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A/D Conversion Methods_ad_what8

Analog to Digital
<A/D Conversion Methods>

There are several methods for analog to digital conversion. Below we cover a few examples.

Flash Conversion

When an ADC (analog to digital converter) has a comparator that fires for each decoded voltage range, it is not as a direct conversion ADC or flash ADC. A code for each voltage is generated from the comparator bank to a logic circuit for each voltage range. Direct conversion is fast, typically only 8 bits of resolution (256bit comparators) or less, A large, expensive circuit is usually needed. ADCs of this type have a high input capacitance, a large die size, and are prone to produce glitches on the output (out-of-sequence code being output can cause glitches). They are often used for fast signals like video.

Successive Approximation Conversion

A successive-approximation ADC settles on a final voltage range, by using a comparator to reject ranges of voltages. The way successive approximation functions is by comparing the input voltage constantly to a known reference voltage until the best approximation is achieved. At each step in this process, a binary value of the approximation is stored in a successive approximation register (SAR). A reference voltage is used for the SAR. If the input voltage is 150V and the reference voltage is 100V, then in the 1st clock cycle the voltage out is negative (because 100V is less than 150V). The voltage might increase by say 30V in the 2nd clock cycle, to 130V. This value still a negative value. The 3rd clock cycle results in 160V. Because of this, the output exceeds the input voltage and is positive. The binary form 110 is the result.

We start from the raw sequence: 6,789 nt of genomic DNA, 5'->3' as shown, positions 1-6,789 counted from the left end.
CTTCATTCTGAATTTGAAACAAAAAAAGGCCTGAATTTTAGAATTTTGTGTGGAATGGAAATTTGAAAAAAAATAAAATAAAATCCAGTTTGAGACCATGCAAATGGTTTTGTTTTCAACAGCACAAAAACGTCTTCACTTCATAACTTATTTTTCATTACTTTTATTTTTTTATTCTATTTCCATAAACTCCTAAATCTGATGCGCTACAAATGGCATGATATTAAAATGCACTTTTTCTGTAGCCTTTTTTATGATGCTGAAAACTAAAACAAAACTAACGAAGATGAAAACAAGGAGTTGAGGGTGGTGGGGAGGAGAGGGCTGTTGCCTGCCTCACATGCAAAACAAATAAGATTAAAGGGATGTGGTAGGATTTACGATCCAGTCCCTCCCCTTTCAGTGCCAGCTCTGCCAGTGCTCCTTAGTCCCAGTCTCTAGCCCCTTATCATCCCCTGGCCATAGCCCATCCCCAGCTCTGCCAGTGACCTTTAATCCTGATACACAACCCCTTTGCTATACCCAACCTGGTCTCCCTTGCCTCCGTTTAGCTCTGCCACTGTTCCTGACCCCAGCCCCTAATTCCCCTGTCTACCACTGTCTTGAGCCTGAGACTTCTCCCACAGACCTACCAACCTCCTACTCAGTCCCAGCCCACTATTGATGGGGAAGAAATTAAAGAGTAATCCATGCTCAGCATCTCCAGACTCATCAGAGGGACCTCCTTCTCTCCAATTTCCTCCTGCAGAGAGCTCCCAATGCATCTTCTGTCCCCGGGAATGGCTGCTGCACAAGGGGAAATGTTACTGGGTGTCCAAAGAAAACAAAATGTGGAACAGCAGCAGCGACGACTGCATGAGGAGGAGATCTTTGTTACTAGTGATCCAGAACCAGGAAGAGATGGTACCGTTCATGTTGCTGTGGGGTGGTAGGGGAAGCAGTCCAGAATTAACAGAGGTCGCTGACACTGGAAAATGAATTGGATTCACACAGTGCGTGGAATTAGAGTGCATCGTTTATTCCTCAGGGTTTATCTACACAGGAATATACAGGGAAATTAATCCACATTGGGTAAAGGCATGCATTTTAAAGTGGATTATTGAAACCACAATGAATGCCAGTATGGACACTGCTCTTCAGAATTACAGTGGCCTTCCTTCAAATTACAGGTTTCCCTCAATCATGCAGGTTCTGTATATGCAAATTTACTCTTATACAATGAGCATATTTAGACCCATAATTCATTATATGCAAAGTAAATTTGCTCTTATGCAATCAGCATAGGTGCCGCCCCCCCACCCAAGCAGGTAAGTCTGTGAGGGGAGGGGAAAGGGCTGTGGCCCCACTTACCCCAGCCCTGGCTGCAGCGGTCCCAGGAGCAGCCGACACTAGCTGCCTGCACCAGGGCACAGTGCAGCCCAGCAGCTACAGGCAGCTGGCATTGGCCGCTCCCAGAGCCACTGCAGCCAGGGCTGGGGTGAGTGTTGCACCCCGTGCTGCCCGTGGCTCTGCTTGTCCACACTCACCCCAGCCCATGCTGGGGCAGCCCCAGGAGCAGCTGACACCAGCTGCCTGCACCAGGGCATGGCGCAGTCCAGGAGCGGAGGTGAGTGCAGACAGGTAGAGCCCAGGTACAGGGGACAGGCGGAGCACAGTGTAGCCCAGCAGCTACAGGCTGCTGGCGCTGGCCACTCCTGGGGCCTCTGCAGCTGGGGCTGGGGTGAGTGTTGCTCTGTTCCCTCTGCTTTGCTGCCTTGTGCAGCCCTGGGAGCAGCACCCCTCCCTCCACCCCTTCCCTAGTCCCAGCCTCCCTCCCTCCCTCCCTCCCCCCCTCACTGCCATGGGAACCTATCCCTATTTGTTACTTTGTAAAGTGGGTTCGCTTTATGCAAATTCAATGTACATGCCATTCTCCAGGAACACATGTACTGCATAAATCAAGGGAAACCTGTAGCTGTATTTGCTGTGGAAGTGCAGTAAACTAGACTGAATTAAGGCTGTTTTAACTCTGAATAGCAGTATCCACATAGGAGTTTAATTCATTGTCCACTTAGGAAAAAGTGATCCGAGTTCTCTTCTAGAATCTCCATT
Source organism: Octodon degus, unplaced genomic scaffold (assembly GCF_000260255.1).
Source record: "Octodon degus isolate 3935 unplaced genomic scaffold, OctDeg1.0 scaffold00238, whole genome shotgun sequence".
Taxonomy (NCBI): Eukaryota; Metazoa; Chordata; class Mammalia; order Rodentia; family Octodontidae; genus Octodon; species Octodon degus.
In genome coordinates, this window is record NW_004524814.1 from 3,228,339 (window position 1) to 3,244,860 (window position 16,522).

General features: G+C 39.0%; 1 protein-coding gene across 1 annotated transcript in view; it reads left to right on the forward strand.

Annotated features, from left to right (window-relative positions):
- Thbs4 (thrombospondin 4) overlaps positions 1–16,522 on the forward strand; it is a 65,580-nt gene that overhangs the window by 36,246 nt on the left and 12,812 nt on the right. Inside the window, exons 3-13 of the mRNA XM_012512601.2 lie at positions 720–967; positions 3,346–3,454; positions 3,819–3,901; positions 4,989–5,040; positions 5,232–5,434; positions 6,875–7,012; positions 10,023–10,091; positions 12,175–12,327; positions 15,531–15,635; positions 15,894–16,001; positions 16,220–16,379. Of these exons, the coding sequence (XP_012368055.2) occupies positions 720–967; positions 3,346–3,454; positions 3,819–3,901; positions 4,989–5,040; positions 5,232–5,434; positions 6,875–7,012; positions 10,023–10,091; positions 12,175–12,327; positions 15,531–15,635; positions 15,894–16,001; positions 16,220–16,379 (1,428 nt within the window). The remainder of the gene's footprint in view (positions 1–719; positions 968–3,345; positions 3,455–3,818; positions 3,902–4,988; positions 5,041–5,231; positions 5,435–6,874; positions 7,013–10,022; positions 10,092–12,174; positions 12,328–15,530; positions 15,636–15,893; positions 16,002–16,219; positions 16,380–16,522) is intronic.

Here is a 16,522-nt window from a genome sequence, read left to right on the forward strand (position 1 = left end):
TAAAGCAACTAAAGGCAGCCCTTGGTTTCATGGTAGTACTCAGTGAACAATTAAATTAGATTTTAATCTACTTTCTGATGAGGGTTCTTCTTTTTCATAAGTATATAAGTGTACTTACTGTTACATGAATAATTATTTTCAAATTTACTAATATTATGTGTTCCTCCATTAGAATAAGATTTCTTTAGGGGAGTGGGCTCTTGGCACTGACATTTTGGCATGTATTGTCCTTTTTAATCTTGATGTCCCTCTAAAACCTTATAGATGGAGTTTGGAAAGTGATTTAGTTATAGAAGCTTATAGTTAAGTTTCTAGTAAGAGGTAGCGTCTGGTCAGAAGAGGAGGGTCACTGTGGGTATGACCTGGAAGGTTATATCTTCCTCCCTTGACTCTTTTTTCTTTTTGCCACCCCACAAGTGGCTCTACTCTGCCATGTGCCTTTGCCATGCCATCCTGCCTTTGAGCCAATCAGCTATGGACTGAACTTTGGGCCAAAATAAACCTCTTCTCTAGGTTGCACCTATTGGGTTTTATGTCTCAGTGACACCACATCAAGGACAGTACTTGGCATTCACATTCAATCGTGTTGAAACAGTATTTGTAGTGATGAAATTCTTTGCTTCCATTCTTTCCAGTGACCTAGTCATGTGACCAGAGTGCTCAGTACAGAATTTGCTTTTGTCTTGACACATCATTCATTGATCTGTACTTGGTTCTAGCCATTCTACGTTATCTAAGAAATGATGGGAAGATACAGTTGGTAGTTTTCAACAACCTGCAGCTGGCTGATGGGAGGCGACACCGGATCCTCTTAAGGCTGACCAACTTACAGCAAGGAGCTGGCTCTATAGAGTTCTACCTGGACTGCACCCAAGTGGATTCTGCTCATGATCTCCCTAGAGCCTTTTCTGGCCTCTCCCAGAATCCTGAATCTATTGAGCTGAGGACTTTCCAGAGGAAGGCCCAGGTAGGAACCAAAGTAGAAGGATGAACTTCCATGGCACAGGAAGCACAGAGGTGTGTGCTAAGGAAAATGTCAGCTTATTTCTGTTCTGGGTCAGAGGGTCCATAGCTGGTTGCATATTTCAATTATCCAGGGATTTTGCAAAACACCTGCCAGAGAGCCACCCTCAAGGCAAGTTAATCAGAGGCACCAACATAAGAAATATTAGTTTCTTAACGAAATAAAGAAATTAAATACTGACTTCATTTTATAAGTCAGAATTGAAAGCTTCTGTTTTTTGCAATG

When the number of bit cycles is increased and the increment rise decreases, it is possible to construct an accurate A/D converter. The type of ADC is more complex than other designs.

Delta-Encoded Conversion

A delta-encoded ADC has an up-down counter. This counter that feeds a digital to analog converter (DAC). The input signal and the DAC both go to a comparator. The comparator controls the counter. The comparator uses negative feedback from the circuit to adjust the counter until the DAC's output is close to the input signal. From there, the number is read from the counter. Delta converters have wide ranges, as well as high resolution, but the conversion time depends on the input signal level.

Delta converters are good choices when it comes to reading real-world signals. Most signals from physical systems are not sporadic. Some converters combine the delta and successive approximation approaches which works well when high frequencies are known to be small in magnitude.

An integrated ADC creates a saw-tooth signal that ramps up, then falls to zero. When the ramp starts, a timer starts counting. When the ramp voltage and the input match, a comparator fires. At this point, the timer's value is recorded.

The ramp time is typically sensitive to temperature because the circuit generating the ramp is often a simple oscillator. Calibrating the timed ramp, or using a clocked counter driving a DAC and then use the comparator to preserve the counter's value are two solutions for this.